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  13. We've got the same deal going on in our attic, DB40. We're afraid to go up there simply because we don't know what we'll find. I think we're going to take Cat Lady's advice though and search out some rebates. I'd fur sure insulate the attic if someone else paid for it. :-)

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    1. I hear you about the attic. I'm a bit worried about what I'll see (or not see) when I drill a hole up there. Please post if you find something about a government rebate. That might be the nudge we need.

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  14. No idea how relevant this is but would reduced energy bills help you when you sell the house? At least in Minnesota I think that energy efficiency might be graded for each home on the market. Actually, I doubt it would recoup the cost. I guess like Laurie said, maybe there are rebates for stuff like this?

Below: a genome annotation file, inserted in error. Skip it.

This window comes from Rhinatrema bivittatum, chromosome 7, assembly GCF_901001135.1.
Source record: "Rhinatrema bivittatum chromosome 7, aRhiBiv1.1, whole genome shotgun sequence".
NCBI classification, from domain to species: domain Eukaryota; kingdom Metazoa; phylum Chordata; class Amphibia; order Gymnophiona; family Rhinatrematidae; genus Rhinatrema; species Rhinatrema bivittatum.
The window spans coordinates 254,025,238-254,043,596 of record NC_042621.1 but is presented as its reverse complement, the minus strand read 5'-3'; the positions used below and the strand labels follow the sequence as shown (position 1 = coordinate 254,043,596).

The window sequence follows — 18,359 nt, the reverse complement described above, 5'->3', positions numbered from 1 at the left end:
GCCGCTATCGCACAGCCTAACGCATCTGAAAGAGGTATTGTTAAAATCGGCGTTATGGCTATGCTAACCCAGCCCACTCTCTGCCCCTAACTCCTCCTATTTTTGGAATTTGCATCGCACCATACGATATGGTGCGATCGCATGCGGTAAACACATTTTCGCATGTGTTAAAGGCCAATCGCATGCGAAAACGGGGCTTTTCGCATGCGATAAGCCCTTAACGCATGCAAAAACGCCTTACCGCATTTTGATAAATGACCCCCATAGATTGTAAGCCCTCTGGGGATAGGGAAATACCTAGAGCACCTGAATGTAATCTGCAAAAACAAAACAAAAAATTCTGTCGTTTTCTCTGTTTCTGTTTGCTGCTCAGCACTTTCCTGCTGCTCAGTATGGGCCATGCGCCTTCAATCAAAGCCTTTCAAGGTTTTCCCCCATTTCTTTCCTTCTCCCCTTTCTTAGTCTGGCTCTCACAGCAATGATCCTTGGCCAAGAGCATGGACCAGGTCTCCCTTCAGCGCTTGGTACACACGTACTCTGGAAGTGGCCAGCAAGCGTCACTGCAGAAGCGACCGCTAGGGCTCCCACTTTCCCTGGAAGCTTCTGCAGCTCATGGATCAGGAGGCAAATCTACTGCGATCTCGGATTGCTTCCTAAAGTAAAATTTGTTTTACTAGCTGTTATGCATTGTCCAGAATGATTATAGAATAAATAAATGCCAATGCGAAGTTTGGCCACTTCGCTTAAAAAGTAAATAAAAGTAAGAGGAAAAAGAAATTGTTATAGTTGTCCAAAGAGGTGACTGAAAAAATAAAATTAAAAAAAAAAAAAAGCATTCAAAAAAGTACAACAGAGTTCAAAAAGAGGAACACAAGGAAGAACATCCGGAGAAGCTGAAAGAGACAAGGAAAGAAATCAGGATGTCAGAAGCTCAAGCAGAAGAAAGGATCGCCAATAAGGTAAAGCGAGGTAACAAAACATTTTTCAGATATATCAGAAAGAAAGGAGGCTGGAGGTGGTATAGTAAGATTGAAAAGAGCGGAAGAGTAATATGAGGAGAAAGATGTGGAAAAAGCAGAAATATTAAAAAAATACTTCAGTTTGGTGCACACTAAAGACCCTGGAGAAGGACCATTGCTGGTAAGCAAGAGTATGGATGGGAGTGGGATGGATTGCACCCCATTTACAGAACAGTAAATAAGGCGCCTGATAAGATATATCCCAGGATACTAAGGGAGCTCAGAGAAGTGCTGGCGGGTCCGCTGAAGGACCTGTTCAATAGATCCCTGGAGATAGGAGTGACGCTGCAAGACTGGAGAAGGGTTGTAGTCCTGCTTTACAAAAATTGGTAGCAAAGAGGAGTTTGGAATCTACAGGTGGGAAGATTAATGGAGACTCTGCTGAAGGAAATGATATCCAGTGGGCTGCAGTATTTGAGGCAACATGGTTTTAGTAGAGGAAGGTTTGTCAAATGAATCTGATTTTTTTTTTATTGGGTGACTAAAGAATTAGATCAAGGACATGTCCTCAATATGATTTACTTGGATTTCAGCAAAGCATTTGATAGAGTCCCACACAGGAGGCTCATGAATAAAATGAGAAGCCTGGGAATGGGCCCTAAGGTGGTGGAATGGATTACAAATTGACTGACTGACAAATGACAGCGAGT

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    1. Hey, David! Rebates really might be necessary for us to consider shelling out the upfront costs. I'm not sure how common an energy efficiency rating is here, but it really should be. Our weather is about as extreme in the summer here as it is in the winter for you up there.